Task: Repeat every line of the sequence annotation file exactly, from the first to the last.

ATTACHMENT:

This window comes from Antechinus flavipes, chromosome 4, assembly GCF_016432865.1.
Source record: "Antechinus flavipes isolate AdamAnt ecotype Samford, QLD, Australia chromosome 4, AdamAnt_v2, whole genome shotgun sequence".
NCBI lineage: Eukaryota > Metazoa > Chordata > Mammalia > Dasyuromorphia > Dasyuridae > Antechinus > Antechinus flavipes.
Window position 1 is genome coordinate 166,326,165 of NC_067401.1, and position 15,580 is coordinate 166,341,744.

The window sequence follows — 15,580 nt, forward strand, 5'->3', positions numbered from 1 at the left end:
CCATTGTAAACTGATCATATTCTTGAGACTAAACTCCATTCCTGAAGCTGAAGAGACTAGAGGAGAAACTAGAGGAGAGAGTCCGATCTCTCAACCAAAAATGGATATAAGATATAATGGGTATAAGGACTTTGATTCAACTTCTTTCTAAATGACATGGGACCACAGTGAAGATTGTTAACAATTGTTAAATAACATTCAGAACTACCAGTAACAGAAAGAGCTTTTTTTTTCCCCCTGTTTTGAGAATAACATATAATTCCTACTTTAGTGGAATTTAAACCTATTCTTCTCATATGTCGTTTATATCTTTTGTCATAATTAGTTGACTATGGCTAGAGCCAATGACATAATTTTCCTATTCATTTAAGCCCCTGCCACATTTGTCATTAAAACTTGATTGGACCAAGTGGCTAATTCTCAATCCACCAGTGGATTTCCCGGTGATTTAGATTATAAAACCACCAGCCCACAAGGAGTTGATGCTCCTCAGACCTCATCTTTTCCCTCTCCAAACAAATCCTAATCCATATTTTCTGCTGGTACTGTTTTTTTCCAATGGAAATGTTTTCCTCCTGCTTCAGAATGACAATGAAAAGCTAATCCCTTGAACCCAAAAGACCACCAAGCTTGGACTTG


This window comes from Antechinus flavipes, chromosome 4, assembly GCF_016432865.1.
Source record: "Antechinus flavipes isolate AdamAnt ecotype Samford, QLD, Australia chromosome 4, AdamAnt_v2, whole genome shotgun sequence".
NCBI lineage: Eukaryota > Metazoa > Chordata > Mammalia > Dasyuromorphia > Dasyuridae > Antechinus > Antechinus flavipes.
Window position 1 is genome coordinate 166,326,165 of NC_067401.1, and position 15,580 is coordinate 166,341,744.

The window sequence follows — 15,580 nt, forward strand, 5'->3', positions numbered from 1 at the left end:
CCATTGTAAACTGATCATATTCTTGAGACTAAACTCCATTCCTGAAGCTGAAGAGACTAGAGGAGAAACTAGAGGAGAGAGTCCGATCTCTCAACCAAAAATGGATATAAGATATAATGGGTATAAGGACTTTGATTCAACTTCTTTCTAAATGACATGGGACCACAGTGAAGATTGTTAACAATTGTTAAATAACATTCAGAACTACCAGTAACAGAAAGAGCTTTTTTTTTCCCCCTGTTTTGAGAATAACATATAATTCCTACTTTAGTGGAATTTAAACCTATTCTTCTCATATGTCGTTTATATCTTTTGTCATAATTAGTTGACTATGGCTAGAGCCAATGACATAATTTTCCTATTCATTTAAGCCCCTGCCACATTTGTCATTAAAACTTGATTGGACCAAGTGGCTAATTCTCAATCCACCAGTGGATTTCCCGGTGATTTAGATTATAAAACCACCAGCCCACAAGGAGTTGATGCTCCTCAGACCTCATCTTTTCCCTCTCCAAACAAATCCTAATCCATATTTTCTGCTGGTACTGTTTTTTTCCAATGGAAATGTTTTCCTCCTGCTTCAGAATGACAATGAAAAGCTAATCCCTTGAACCCAAAAGACCACCAAGCTTGGACTTG